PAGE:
As I stood in the court room I felt strangely calm. A part of me was relieved to be inside after spending nearly three and a half hours in the waiting room. I finally felt the apprehension slipping away from my body. Of course I had been in this court room a few times before so it was not as upsetting or as nerve racking as you might expect. It was also less daunting because I already knew what the outcome would be. It had been agreed in an earlier discussion.

I stood whilst the clerk confirmed my son’s full name, date of birth and address. He then turned his attention to me as I confirmed my own details. We were then told that we could take a seat. The Local Authority’s solicitor, Mr Lloyd, got to his feet and introduced himself. He then explained to the court why my son was going to be charged with an Anti Social Behaviour Order. Each offence, from a Section 5 Public Order Offence to graffiti and vandalism, was read out. Even though I read and heard them numerous times before I was still embarrassed and dismayed. Each one was another nail in Zack’s proverbial coffin as after a three month fight he had finally accepted that the local authority and the police were going to get their wish, that he was to be given an ASBO.

Three months earlier he had become subject to an Interim Order. This was issued as we were given the original hearing date only a few days beforehand, and I had not had time to obtain legal advice. When I read the detailed accounts and witness statements I felt at a loss to understand my son. Some incidents he admitted from the outset and were not a surprise, but there were others for which I had not been prepared.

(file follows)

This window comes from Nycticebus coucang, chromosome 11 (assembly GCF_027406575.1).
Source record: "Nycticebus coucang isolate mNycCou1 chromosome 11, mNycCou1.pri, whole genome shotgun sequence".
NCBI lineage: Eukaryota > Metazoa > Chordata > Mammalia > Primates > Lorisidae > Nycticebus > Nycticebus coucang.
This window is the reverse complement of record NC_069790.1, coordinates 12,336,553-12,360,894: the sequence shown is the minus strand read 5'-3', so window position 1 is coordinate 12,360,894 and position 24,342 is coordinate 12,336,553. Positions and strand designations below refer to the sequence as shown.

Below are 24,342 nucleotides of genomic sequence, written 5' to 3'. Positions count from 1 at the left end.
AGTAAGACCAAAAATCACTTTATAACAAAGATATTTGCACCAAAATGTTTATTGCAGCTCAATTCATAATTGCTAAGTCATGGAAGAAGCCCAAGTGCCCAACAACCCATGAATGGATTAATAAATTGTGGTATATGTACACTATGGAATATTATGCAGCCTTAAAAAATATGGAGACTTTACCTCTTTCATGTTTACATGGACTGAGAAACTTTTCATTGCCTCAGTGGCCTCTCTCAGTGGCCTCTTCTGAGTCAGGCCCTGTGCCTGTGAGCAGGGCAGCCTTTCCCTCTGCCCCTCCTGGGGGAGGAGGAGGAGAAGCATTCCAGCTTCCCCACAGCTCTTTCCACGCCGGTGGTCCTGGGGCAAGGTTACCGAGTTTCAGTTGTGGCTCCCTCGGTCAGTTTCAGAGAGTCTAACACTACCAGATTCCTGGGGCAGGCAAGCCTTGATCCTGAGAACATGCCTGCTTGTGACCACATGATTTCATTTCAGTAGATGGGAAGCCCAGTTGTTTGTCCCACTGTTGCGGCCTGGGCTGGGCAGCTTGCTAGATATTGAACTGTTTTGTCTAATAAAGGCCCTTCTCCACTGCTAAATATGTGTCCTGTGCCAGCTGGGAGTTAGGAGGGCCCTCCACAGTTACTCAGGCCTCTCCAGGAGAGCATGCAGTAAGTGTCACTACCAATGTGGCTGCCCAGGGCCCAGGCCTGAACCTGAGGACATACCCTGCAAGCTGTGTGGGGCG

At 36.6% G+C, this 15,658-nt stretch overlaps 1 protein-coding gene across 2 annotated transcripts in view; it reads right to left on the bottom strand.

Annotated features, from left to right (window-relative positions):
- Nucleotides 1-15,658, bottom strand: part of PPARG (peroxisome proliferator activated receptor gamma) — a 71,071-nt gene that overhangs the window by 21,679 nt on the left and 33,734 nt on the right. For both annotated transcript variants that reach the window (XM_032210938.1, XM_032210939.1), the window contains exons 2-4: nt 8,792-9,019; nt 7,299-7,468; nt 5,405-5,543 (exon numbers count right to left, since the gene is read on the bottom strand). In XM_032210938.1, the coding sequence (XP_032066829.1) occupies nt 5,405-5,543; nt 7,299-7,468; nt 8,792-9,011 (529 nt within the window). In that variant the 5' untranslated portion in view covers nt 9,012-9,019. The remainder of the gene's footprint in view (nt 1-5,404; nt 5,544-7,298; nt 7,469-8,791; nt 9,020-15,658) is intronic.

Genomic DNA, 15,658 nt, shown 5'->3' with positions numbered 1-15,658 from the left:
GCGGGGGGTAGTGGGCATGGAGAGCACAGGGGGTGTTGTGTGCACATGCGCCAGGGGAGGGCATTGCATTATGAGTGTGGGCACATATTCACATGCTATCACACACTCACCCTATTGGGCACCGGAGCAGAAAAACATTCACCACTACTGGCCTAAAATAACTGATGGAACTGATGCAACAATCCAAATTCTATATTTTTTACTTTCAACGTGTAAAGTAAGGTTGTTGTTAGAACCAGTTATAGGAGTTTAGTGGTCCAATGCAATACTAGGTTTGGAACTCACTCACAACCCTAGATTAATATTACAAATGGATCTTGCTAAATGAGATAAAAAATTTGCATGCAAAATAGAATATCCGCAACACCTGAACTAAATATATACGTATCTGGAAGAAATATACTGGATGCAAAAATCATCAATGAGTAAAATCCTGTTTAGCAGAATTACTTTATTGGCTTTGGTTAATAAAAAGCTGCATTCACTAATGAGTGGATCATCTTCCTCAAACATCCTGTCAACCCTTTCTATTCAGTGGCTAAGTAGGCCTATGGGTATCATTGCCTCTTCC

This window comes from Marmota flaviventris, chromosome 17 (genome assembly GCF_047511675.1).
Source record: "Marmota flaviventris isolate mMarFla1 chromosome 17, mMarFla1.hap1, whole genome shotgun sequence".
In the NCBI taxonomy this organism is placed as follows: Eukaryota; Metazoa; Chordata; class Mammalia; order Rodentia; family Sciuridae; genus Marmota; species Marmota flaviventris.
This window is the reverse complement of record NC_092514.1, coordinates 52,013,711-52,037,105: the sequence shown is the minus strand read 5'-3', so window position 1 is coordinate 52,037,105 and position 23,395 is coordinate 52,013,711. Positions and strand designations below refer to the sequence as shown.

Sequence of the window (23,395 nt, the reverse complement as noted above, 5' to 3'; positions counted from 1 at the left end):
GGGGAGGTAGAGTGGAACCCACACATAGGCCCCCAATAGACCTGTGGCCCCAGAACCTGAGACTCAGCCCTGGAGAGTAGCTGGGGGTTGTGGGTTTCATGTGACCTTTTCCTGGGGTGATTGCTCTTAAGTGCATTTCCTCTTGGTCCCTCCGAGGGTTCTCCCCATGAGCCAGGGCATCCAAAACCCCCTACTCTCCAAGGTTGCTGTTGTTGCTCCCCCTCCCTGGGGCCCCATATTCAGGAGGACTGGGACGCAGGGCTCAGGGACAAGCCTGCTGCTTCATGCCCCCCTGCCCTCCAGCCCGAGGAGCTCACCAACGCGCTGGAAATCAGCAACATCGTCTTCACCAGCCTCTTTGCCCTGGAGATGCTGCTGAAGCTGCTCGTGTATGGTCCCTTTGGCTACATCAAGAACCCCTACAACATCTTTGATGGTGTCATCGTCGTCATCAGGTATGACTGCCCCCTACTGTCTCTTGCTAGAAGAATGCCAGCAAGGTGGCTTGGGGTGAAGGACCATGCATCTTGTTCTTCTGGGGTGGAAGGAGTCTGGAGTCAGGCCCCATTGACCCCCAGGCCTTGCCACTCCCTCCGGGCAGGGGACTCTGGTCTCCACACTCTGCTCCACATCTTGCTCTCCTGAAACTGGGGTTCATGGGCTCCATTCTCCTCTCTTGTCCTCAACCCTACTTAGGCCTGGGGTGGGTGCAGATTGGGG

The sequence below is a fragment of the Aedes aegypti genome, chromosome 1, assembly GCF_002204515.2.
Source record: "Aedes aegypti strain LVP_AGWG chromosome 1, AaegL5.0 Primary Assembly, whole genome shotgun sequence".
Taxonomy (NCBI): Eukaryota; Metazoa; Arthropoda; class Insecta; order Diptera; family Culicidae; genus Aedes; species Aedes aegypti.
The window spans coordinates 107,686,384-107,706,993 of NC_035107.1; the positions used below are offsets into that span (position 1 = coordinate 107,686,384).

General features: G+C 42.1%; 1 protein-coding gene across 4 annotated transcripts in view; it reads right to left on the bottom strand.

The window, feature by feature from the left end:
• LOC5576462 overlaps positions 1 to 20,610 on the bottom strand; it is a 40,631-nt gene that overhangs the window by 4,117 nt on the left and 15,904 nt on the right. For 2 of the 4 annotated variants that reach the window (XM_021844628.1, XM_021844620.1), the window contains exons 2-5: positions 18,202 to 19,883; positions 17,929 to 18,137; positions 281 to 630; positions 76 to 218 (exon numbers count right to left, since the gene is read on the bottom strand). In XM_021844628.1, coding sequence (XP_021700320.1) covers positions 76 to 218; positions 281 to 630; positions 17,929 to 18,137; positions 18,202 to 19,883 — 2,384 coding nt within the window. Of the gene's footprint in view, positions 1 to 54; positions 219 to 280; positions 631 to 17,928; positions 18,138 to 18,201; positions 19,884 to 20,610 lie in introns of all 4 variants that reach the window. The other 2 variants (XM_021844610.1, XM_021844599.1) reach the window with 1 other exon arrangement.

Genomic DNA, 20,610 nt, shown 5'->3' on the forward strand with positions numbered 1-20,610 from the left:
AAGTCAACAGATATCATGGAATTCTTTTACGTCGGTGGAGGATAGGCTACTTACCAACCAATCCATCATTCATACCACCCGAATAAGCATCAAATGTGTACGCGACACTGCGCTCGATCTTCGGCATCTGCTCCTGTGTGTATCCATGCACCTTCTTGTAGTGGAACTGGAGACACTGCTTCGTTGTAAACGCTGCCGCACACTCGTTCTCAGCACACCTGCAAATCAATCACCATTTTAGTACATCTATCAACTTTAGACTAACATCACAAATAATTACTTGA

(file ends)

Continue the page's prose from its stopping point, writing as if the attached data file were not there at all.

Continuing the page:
The Interim Order prohibited Zack to go into certain streets and areas of where we lived. I joked that he could pretty much walk out of the front door and no further. I wasn’t taking it lightly, but by now I was all cried out and had just accepted that an ASBO was inevitable. I had not always coped well. There were times when I felt despondent, angry, confused and of course guilty. Troublesome teenagers always give rise to the question “what about the parents?” I know because I have raised that question myself. However, Zach’s behaviour never went unchecked. He was frequently grounded and had his pocket money discontinued. I also removed possessions such as his Playstation and television from his bedroom, but nothing worked.

A solicitor from a local firm, Mr Denham, was asked to denfend Zack’s case and, as he had not had time to prepare a defence an adjournment was granted in order for him to do so. I do not think that he realised, at that time, how difficult that would prove to be. Mr Lloyd made a request that an Interim Order be put in place whereby Zack had to abide by the restrictions and rules set out in the full order until the full ASBO had been granted.

The local press were present and they were obviously very keen to report on this but as the full ASBO had not been awarded, Mr Denham argued that if the full order was later retracted then it was unfair to have had the Interim Order made public. The court agreed and therefore prohibited the press from reporting the case.

From the beginning Zack admitted to the majority of offences so his solicitor was restricted in what he could actually say in his defence. Zack could offer no explanation for his behaviour, so Mr Denham decided to seek an assessment with Zack’s full co-operation. Mr Denham was surprised at how reasonable Zack could be, especially when confronted with the evidence of how offensive he usually was when faced with someone in authority. However, Mr Denham admitted that our chances of avoiding the ASBO were slim to non existent. The police and Local Authorities had amassed a lot of evidence and had a well prepared case. Our only chance was to get an assessment that could call into question Zack’s mental health.


There are no reviews yet.

Only logged in customers who have purchased this product may leave a review.